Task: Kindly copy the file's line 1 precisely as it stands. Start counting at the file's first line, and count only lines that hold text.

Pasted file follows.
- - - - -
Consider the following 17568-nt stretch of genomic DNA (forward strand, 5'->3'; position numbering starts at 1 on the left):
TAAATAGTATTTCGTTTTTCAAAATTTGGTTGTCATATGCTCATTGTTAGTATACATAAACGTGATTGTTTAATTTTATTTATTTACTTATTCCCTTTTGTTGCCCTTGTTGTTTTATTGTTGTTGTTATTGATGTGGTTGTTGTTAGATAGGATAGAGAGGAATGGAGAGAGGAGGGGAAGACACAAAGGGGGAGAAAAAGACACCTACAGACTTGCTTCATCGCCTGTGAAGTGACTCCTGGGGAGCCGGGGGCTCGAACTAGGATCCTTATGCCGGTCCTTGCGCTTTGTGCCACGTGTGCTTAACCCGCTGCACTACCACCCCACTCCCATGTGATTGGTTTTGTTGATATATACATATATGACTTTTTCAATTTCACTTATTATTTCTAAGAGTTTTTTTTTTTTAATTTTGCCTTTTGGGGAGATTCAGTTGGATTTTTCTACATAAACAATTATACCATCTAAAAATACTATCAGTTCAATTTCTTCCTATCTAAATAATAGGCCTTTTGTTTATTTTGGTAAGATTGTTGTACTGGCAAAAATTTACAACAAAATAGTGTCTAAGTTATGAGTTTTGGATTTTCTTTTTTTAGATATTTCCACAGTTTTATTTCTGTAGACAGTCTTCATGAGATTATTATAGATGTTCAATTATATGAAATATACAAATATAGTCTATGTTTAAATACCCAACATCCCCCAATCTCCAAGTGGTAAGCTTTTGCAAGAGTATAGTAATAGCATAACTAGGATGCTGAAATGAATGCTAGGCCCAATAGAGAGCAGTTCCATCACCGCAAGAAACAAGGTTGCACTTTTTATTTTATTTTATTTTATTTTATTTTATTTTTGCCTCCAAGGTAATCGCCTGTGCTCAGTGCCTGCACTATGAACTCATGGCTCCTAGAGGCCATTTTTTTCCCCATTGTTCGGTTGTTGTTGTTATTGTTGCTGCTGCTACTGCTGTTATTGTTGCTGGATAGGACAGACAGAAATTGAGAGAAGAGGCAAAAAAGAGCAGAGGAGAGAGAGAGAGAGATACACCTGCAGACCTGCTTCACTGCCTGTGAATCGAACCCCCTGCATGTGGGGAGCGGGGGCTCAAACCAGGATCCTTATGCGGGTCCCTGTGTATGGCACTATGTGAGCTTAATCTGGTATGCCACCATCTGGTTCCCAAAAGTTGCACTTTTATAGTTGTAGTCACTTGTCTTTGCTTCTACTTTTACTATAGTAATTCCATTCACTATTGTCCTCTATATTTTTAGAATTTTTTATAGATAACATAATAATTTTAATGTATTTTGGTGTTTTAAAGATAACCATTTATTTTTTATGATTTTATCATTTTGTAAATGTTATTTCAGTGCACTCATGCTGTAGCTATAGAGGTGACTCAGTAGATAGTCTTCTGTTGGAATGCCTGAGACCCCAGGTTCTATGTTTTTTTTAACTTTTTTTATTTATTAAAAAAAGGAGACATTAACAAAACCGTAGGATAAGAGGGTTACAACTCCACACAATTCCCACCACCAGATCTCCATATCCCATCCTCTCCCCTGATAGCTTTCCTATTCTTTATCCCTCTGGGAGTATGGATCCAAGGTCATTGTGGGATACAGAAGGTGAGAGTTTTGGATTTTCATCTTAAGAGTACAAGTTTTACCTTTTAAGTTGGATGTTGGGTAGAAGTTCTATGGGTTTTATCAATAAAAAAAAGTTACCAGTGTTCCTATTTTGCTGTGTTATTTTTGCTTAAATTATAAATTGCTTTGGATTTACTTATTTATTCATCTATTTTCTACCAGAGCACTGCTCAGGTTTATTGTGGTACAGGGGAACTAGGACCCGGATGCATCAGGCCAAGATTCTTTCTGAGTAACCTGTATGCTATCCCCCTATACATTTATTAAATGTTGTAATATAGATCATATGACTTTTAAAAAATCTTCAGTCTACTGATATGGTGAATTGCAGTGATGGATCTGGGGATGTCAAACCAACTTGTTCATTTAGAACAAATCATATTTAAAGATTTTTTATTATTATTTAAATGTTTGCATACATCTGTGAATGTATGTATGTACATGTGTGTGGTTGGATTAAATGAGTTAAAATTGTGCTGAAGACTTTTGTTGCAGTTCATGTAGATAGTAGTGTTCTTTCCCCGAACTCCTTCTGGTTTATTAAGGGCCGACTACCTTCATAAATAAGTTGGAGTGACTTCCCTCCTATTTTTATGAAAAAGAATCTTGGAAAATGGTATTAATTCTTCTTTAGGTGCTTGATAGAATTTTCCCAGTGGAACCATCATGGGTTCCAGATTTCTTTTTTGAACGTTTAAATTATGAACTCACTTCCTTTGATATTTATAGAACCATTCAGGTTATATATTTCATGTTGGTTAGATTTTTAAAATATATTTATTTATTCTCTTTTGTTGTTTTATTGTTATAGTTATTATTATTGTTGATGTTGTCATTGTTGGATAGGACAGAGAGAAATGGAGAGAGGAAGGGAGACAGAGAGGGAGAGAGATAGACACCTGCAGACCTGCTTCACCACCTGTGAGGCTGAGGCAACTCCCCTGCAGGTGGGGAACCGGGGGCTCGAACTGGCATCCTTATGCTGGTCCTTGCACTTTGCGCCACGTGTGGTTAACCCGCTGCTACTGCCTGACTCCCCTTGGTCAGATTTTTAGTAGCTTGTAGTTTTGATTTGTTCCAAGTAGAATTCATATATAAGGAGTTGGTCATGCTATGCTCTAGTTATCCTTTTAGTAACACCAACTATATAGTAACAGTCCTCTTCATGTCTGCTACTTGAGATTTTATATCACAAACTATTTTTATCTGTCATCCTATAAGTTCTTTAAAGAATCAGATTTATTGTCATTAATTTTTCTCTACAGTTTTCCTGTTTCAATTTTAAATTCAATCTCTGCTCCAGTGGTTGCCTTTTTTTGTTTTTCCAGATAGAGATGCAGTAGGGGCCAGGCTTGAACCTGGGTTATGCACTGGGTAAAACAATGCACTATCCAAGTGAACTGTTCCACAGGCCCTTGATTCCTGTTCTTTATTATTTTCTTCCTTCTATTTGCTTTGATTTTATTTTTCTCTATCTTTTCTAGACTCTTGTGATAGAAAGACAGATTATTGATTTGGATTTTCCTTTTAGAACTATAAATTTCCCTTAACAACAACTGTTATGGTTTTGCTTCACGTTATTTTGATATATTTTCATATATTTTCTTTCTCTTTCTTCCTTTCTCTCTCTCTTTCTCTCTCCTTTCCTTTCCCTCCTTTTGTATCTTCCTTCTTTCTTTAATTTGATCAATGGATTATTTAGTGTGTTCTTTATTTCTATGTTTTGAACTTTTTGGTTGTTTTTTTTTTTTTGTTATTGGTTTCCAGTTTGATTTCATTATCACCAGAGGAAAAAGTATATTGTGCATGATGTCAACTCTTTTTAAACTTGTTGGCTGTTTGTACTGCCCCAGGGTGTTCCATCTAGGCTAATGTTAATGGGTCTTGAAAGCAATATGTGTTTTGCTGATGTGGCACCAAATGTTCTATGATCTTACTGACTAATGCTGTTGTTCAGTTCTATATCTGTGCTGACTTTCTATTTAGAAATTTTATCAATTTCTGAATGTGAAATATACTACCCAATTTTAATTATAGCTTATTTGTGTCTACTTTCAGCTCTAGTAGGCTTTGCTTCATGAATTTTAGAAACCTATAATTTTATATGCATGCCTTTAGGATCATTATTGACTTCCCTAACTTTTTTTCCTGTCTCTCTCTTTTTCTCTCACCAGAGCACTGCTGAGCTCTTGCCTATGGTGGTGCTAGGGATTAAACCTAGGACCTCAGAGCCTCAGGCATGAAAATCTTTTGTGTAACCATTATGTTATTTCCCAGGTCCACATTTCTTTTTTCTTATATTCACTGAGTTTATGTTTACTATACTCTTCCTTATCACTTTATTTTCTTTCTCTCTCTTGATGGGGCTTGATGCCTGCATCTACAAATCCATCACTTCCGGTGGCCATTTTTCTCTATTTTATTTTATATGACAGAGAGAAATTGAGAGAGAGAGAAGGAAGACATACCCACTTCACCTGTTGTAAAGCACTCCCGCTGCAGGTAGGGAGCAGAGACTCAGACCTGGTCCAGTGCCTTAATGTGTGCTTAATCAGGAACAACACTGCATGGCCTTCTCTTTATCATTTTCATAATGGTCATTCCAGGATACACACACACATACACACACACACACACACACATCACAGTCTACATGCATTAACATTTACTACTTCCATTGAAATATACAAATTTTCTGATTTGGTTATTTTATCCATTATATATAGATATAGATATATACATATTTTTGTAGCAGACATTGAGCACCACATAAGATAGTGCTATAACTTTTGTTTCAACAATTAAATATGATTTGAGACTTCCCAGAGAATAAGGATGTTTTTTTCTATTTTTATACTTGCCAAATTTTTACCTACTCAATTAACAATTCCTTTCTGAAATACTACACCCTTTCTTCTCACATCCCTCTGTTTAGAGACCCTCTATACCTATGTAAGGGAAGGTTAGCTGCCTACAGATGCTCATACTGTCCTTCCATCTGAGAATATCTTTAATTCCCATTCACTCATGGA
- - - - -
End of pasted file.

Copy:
Consider the following 17568-nt stretch of genomic DNA (forward strand, 5'->3'; position numbering starts at 1 on the left):